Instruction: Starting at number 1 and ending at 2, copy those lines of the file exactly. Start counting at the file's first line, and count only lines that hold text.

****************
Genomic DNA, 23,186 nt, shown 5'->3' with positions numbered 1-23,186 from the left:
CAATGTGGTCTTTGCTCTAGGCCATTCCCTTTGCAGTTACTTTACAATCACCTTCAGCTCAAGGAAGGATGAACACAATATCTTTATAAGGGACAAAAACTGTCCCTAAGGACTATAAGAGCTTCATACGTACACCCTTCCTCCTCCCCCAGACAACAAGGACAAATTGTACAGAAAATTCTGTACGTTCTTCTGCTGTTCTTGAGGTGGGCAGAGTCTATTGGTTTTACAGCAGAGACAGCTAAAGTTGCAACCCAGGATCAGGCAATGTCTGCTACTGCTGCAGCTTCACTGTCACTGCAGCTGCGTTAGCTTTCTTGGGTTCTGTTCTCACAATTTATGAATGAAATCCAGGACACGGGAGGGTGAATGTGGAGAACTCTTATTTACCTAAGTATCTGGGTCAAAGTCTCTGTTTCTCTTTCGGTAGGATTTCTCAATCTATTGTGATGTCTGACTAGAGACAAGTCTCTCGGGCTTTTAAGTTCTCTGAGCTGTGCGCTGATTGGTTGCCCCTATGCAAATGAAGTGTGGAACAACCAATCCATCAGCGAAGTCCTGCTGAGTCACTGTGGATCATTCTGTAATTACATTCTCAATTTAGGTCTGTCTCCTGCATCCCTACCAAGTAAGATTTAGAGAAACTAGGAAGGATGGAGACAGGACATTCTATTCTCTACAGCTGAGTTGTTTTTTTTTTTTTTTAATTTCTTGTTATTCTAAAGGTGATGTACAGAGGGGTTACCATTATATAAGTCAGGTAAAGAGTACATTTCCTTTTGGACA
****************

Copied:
Genomic DNA, 23,186 nt, shown 5'->3' with positions numbered 1-23,186 from the left:
CAATGTGGTCTTTGCTCTAGGCCATTCCCTTTGCAGTTACTTTACAATCACCTTCAGCTCAAGGAAGGATGAACACAATATCTTTATAAGGGACAAAAACTGTCCCTAAGGACTATAAGAGCTTCATACGTACACCCTTCCTCCTCCCCCAGACAACAAGGACAAATTGTACAGAAAATTCTGTACGTTCTTCTGCTGTTCTTGAGGTGGGCAGAGTCTATTGGTTTTACAGCAGAGACAGCTAAAGTTGCAACCCAGGATCAGGCAATGTCTGCTACTGCTGCAGCTTCACTGTCACTGCAGCTGCGTTAGCTTTCTTGGGTTCTGTTCTCACAATTTATGAATGAAATCCAGGACACGGGAGGGTGAATGTGGAGAACTCTTATTTACCTAAGTATCTGGGTCAAAGTCTCTGTTTCTCTTTCGGTAGGATTTCTCAATCTATTGTGATGTCTGACTAGAGACAAGTCTCTCGGGCTTTTAAGTTCTCTGAGCTGTGCGCTGATTGGTTGCCCCTATGCAAATGAAGTGTGGAACAACCAATCCATCAGCGAAGTCCTGCTGAGTCACTGTGGATCATTCTGTAATTACATTCTCAATTTAGGTCTGTCTCCTGCATCCCTACCAAGTAAGATTTAGAGAAACTAGGAAGGATGGAGACAGGACATTCTATTCTCTACAGCTGAGTTGTTTTTTTTTTTTTTTAATTTCTTGTTATTCTAAAGGTGATGTACAGAGGGGTTACCATTATATAAGTCAGGTAAAGAGTACATTTCCTTTTGGACA